Rock Avalanche in Robinson Crater
December 5, 2012
An impact crater changes its shape with time by various degradation processes, such as wall slumping, infilling with ejecta deposits from nearby impacts, and volcanic activities. Rock avalanches as shown in today's featured image also contribute to modifying crater shape little by little. Multiple tongue shaped flow fronts in this image evoke liquid (Newtonian) flow features, especially mudflows. Similar features have been found on Mars, and are interpreted to represent recent mudflows. Water is not stable on the Moon's surface (except perhaps as ice in permanently shadowed craters), so these flows are dry (granular) rock slides. Perhaps some of the flow features on Mars thought to indicate wet mudflows are really dry granular flows? Northern slope inside Robinson crater. LROC NAC M114259768R, 0.52 m/pixel, image width is 620 m, sun light is from right side. Slope direction is from top to the bottom of the image [NASA/GSFC/Arizona State University].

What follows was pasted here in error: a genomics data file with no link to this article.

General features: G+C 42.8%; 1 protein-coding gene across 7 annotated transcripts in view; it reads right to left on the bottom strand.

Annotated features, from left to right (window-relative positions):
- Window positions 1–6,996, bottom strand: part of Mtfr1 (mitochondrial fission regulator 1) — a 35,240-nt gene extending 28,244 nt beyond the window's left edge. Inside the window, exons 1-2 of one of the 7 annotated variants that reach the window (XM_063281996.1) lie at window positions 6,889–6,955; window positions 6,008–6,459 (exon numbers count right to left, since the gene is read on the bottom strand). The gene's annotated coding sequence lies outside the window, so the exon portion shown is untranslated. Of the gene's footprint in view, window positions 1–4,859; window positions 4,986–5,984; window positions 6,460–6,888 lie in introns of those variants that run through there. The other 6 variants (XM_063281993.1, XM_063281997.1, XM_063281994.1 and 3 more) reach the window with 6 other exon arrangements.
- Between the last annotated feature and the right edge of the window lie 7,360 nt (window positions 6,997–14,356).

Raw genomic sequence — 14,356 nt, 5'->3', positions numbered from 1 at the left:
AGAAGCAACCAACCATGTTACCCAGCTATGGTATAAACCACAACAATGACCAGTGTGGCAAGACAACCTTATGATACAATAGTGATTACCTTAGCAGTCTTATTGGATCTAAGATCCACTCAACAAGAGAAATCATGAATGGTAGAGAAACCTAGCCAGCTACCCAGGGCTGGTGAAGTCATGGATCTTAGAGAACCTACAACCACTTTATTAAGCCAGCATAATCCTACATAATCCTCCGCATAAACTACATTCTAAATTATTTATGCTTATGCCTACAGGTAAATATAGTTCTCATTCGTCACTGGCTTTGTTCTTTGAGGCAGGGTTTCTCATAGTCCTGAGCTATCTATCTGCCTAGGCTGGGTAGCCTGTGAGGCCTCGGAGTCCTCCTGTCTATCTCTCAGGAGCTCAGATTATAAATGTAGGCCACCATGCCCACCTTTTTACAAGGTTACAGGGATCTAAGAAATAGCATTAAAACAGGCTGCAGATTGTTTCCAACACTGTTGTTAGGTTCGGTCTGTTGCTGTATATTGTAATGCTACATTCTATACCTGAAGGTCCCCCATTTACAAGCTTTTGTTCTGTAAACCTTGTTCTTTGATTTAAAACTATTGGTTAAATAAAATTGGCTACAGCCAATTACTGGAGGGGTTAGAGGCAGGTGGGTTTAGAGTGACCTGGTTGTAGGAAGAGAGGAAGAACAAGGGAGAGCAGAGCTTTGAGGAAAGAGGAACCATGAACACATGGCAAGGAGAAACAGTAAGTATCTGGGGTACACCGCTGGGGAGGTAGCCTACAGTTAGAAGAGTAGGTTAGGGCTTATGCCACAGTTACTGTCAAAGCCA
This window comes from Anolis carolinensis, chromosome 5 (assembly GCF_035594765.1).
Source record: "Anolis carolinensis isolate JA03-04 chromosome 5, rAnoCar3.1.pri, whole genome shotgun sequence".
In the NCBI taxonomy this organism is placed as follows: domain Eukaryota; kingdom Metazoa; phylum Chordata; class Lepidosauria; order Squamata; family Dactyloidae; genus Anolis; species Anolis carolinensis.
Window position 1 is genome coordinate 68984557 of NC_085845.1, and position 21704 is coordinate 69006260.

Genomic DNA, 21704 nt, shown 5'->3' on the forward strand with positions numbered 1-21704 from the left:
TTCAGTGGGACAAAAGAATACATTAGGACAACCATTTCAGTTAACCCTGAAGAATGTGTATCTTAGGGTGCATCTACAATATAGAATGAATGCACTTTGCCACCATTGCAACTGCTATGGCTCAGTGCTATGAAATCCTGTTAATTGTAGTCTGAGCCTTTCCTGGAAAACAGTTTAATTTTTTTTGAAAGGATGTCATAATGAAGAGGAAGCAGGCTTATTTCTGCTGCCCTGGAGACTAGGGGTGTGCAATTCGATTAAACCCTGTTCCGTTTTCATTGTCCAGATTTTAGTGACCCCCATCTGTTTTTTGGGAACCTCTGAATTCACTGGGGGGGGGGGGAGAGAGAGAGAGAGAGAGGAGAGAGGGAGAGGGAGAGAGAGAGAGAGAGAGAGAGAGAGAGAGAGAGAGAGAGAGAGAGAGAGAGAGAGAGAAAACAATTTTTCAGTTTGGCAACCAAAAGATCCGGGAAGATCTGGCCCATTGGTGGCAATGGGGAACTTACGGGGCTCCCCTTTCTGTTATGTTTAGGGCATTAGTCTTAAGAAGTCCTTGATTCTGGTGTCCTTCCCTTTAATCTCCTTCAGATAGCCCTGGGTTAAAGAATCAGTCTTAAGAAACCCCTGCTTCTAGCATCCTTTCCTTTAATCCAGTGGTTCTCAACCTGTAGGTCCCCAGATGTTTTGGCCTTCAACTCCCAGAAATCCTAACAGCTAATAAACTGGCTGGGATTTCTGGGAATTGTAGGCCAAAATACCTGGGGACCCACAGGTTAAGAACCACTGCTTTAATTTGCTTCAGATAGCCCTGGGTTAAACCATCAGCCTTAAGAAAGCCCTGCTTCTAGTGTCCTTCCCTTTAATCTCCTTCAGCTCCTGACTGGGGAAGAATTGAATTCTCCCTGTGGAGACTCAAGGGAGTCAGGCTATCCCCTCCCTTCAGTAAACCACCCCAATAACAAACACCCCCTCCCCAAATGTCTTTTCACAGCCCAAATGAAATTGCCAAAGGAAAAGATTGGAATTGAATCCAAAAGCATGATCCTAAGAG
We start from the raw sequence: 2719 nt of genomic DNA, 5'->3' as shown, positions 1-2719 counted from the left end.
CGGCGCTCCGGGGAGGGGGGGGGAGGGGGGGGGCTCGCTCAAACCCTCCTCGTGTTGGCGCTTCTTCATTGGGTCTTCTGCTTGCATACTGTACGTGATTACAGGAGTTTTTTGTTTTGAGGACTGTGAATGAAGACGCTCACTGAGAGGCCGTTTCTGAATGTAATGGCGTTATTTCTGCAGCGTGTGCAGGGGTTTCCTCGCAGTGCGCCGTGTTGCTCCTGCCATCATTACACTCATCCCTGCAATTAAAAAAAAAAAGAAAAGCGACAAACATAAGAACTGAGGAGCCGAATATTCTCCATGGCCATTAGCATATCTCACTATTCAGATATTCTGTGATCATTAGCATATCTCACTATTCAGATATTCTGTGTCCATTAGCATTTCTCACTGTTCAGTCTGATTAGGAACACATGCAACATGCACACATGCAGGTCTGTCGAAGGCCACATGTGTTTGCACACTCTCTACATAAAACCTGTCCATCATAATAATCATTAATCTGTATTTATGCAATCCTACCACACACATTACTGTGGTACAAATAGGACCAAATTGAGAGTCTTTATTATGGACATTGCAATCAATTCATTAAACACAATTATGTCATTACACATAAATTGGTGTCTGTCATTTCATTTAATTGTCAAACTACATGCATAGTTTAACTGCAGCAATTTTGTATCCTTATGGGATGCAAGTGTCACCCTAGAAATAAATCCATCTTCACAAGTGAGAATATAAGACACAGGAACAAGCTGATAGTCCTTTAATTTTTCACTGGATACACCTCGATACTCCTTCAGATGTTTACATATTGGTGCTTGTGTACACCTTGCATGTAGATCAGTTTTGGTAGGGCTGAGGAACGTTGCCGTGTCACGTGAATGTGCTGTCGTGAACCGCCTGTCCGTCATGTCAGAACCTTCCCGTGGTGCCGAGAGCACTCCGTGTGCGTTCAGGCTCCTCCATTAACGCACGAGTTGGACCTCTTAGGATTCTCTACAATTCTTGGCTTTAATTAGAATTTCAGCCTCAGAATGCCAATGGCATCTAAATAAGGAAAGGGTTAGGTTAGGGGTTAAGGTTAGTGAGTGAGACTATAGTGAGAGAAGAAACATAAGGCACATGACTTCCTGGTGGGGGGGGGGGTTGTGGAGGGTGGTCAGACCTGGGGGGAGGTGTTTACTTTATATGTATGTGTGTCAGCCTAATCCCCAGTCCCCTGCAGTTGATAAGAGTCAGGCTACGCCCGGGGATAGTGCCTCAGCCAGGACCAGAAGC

Topics: Disaster Accident, Environment, Avalanche, Snow, Mars, Planetary geology, Physical geography, Geology, Planetary science